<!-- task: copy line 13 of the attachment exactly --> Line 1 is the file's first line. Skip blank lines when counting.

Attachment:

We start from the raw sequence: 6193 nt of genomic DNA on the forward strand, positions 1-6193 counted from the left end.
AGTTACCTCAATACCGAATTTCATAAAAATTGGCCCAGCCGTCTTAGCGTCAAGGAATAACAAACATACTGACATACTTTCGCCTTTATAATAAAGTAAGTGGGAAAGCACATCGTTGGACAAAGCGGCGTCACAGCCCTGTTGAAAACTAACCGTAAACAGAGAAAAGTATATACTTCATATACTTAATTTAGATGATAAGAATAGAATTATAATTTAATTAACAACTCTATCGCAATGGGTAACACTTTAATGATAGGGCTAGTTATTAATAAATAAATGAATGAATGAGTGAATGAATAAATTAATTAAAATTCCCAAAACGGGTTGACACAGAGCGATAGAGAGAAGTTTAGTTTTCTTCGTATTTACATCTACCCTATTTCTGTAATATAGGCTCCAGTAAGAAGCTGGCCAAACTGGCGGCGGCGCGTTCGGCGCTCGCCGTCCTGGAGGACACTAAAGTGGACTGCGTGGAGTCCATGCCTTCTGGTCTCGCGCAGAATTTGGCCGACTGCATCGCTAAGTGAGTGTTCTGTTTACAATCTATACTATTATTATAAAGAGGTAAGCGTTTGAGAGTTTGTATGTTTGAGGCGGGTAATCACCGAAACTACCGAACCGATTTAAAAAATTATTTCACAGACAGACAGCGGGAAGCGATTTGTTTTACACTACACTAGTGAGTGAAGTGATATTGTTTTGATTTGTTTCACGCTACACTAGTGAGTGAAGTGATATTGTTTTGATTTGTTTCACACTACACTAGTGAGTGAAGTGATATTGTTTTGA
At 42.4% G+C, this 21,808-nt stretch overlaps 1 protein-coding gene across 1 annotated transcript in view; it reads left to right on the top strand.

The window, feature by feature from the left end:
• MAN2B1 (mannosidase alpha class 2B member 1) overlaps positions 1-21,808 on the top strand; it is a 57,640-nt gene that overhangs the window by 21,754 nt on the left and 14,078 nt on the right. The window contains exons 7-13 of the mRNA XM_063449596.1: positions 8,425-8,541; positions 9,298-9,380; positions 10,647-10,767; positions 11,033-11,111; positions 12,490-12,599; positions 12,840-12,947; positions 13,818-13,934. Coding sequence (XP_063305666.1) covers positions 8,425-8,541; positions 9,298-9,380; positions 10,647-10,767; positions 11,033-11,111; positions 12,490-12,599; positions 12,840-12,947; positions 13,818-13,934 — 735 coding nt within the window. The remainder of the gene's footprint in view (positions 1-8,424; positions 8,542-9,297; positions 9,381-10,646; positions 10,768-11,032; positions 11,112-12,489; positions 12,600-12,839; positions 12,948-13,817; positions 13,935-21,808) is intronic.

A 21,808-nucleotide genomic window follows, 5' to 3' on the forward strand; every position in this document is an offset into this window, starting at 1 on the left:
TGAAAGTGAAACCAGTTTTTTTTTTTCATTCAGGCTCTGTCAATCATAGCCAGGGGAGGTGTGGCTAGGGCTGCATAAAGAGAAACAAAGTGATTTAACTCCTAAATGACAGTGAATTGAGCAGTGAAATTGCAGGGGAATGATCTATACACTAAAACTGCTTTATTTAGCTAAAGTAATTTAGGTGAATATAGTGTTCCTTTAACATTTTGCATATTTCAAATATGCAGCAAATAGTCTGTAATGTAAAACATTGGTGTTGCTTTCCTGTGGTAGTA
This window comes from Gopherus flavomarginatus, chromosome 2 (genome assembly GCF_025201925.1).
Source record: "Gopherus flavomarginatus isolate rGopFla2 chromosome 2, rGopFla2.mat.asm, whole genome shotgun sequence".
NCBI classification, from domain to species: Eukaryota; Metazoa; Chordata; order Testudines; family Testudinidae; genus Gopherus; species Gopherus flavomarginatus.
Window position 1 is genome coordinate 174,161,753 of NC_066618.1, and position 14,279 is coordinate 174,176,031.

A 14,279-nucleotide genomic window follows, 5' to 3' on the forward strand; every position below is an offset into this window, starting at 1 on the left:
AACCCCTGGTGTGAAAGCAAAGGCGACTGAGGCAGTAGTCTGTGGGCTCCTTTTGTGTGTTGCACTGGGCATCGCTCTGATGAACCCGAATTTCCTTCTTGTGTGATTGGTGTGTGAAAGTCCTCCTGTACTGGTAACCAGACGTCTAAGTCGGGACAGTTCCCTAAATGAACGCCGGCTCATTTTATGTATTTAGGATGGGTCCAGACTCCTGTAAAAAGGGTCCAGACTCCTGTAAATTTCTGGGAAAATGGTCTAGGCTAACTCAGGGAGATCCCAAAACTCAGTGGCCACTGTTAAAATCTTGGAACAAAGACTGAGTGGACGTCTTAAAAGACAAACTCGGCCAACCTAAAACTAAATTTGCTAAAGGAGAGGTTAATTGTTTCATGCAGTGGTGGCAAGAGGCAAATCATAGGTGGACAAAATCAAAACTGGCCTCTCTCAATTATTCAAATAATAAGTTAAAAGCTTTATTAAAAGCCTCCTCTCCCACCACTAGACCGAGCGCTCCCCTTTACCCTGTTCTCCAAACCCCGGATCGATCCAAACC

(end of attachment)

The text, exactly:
AACCCCTGGTGTGAAAGCAAAGGCGACTGAGGCAGTAGTCTGTGGGCTCCTTTTGTGTGTTGCACTGGGCATCGCTCTGATGAACCCGAATTTCCTTCTTGTGTGATTGGTGTGTGAAAGTCCTCCTGTACTGGTAACCAGACGTCTAAGTCGGGACAGTTCCCTAAATGAACGCCGGCTCATTTTATGTATTTAGGATGGGTCCAGACTCCTGTAAAAAGGGTCCAGACTCCTGTAAATTTCTGGGAAAATGGTCTAGGCTAACTCAGGGAGATCCCAAAACTCAGTGGCCACTGTTAAAATCTTGGAACAAAGACTGAGTGGACGTCTTAAAAGACAAACTCGGCCAACCTAAAACTAAATTTGCTAAAGGAGAGGTTAATTGTTTCATGCAGTGGTGGCAAGAGGCAAATCATAGGTGGACAAAATCAAAACTGGCCTCTCTCAATTATTCAAATAATAAGTTAAAAGCTTTATTAAAAGCCTCCTCTCCCACCACTAGACCGAGCGCTCCCCTTTACCCTGTTCTCCAAACCCCGGATCGATCCAAACC